Human leukocyte antigen- (HLA-) G confers fetal-maternal tolerance and plays an important role in successful pregnancy [38]. miR-133a was reported to be significantly increased in recurrent abortion villi with normal karyotype and HLA-G is a target gene of miR-133a [38]. In addition, miR-34a, miR-155, miR-141, miR-125a, and miR-125b were found to be increased in the recurrent abortion women, while miR-24 was decreased in decidual natural killer cells [39]. PI3K-Akt, MAPK, focal adhesion, T-cell receptor, estrogen, TGF-β, and actin cytoskeleton regulation signaling pathways were predicted to be regulated by these miRNAs [39]. Moreover, in the villi of recurrent abortion patients, miR-184, miR-187, and miR-125b-2 were upregulated, while miR-520f, miR-3175, and miR-4672 were downregulated [40]. In the decidua of recurrent abortion patients, miR-517c, miR-519a-1, miR-522, miR-520h, and miR-184 were increased [40]. However, the functional role of these aberrant miRNAs in recurrent abortion is unclear.

A recent work has reported the potential of using plasma miRNAs as biomarkers for recurrent abortion [41]. A total of 27 recurrent abortion patients and 28 normal early pregnancies patients were enrolled at 6–10 weeks of gestation. Based on miRNA microarrays and real-time quantitative reverse transcription polymerase chain reaction analysis, a total of 9 miRNAs were found to be increased while a total of 16 miRNAs were decreased [41]. Further studies confirmed that miR-320b, miR-146b-5p, miR-221-3p, and miR-559 were upregulated, while miR-101-3p was downregulated [41]. This study provides the idea that these circulating miRNAs might be biomarkers of recurrent abortion though the ROC curve has not been performed in the study and the results also need to be validated in an independent cohort.

5. miRNAs and Ectopic Pregnancy

Ectopic pregnancy (EP) is defined as conceptus implants outside the endometrial cavity [42, 43]. Although EP occurs in only about 1% to 2% of pregnant women, it is highly detrimental to patients usually leading to tubal rupture and death [44]. Current diagnosis of EP depends on transvaginal ultrasonography and measurement of serum human chorionic gonadotropin (hCG) and progesterone [45]. Owing to the fact that clinical ultrasonography is not always definitive and that serial hCG and/or progesterone assessment is associated with high false-positive and false-negative rates, searching for the novel noninvasive circulating biomarkers for detecting EP is highly important [46].

miRNAs are considered as potential biomarker candidates for multiple pregnancy-associated diseases [47, 48]. Previous studies demonstrated dysregulation of miRNA expressions in early embryonic tissues and in the fallopian tube of women with EP, including Lin28b, let-7, miR-132, miR-145, miR-149, miR-182, miR-196, miR-223, miR-424, and miR-451 [4951]. However, a limited discovery was obtained with regard to circulating miRNAs as biomarkers for diagnosis of EP [52]. In a multicenter, retrospective, and case-control cohort study, serum levels of hCG, progesterone, and a group of pregnancy-associated miRNAs were analyzed in women with EP, spontaneous abortion (SA), and viable intrauterine pregnancy (VIP) [53]. Data from this study demonstrate that concentrations of serum miR-517a, miR-519d, and miR-525-3p were significantly lower, while the concentration of serum miR-323-3p was higher, in women with EP and SA than in VIP. Among these miRNAs, circulating miR-323-3p has the highest sensitivity when used as a single marker. Furthermore, the combined hCG, progesterone, and miR-323-3p show even higher sensitivity and specificity when compared to each use alone, suggesting that miR-323-3p might be a useful biomarker to improve the diagnosis of EP [53]. In another independent population study, evidence was also gained that circulating level of miR-323-3p could distinguish EP cases from SA cases [54]. Further studies were needed to elucidate the underlying mechanisms by which miRNAs cause the clinical manifestations of EP.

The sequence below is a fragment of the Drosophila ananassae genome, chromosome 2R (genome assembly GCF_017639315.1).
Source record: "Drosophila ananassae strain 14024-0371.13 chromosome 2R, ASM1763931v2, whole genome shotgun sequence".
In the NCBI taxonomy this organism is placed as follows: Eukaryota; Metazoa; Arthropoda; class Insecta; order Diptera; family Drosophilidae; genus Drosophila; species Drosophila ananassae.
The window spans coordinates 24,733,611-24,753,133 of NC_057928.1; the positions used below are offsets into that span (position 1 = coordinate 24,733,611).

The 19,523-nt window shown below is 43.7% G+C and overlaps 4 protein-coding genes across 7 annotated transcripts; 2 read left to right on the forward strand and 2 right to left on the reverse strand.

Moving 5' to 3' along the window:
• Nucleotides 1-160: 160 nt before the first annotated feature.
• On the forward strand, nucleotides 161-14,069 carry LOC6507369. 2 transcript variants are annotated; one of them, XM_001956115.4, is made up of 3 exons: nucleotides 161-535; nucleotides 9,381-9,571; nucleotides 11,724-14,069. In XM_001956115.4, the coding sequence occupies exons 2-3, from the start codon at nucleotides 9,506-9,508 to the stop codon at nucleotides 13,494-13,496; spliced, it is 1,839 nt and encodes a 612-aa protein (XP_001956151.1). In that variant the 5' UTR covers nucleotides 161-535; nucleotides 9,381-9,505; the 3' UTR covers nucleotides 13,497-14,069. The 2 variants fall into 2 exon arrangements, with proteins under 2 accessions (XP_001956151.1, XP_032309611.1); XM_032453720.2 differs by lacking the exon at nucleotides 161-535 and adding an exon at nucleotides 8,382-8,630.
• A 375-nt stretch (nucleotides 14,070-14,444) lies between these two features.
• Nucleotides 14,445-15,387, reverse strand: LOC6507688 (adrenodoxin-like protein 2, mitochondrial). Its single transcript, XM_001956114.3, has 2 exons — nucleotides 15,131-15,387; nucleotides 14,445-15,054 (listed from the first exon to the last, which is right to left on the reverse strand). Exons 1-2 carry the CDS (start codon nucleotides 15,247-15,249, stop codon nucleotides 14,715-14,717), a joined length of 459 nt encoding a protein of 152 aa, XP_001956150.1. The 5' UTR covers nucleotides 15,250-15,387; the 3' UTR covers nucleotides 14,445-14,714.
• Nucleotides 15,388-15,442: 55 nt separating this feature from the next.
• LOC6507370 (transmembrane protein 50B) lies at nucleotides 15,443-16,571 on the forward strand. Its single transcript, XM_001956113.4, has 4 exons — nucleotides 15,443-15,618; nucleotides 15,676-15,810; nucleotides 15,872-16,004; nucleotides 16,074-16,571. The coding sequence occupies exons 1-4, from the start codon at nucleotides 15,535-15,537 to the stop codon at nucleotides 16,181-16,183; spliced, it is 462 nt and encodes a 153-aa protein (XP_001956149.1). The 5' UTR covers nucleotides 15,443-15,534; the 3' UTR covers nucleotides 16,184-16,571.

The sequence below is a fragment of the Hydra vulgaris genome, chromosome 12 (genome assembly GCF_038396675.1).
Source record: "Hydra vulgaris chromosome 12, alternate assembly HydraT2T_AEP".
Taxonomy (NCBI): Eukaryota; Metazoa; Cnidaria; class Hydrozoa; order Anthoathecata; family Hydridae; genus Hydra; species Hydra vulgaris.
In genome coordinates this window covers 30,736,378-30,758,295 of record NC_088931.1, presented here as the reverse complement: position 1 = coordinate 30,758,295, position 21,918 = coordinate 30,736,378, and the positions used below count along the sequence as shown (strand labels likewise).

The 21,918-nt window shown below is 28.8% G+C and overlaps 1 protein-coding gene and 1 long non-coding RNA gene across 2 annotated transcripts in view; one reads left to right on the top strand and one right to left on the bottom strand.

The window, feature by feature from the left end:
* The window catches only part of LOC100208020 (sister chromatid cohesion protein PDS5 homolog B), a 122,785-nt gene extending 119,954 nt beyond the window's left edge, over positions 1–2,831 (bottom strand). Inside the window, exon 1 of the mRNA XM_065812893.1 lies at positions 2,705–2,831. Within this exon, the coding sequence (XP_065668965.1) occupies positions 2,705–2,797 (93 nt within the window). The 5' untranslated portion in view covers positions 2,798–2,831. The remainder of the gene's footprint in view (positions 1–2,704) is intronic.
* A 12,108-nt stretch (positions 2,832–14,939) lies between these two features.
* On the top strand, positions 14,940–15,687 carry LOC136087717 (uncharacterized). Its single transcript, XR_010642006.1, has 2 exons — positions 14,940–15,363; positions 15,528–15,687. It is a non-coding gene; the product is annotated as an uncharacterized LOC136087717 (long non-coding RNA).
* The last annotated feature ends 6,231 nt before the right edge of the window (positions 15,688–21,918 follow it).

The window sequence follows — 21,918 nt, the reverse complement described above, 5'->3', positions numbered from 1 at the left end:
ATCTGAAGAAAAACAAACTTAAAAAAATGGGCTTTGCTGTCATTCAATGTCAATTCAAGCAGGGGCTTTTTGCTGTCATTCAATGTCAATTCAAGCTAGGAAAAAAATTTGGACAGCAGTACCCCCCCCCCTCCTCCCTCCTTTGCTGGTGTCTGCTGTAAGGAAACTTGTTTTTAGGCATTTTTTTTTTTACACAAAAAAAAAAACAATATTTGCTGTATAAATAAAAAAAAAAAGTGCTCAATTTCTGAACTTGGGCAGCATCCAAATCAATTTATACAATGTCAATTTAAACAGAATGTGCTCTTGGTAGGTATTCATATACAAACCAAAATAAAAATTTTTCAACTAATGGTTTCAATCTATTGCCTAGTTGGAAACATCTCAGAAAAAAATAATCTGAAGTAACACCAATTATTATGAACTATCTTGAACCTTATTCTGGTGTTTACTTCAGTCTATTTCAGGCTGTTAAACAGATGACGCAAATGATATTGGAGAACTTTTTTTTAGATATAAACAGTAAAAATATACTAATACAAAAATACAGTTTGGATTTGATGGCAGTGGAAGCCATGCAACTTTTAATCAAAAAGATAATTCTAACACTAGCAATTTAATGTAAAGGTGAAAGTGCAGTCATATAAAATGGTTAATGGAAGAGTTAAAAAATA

6. Placental Circulating miRNAs and Pregnancy Status

Chim et al. showed high maternal plasma concentration of four placental miRNAs (miR-141, miR-149, miR-299-5p, and miR-135b) which fell off in postdelivery plasma indicating a direct correlation with pregnancy status. Moreover, miR-141 concentration increased with gestational age [55]. This preliminary study is suggestive for the potential of miRNAs as molecular markers for pregnancy monitoring and diagnosis.

Kotlabova et al. demonstrated that seven placental specific microRNAs were present in maternal plasma, miR-516-5p, miR-, miR-518b, miR-, miR-520h, miR-525, and miR-526a, and might be pregnancy-associated microRNAs with diagnostic potential [56].

A comparative study determined plasma concentrations of cell-free, pregnancy-associated, placenta-specific microRNAs between nonlabor and labor groups (including 32 women) and found that miR-515-3p, miR-517a, miR-517c, and miR-518b placenta-specific miRNAs in the labor group were significantly higher than those in the nonlabor group before cesarean section and at 24 hours after delivery, respectively [57].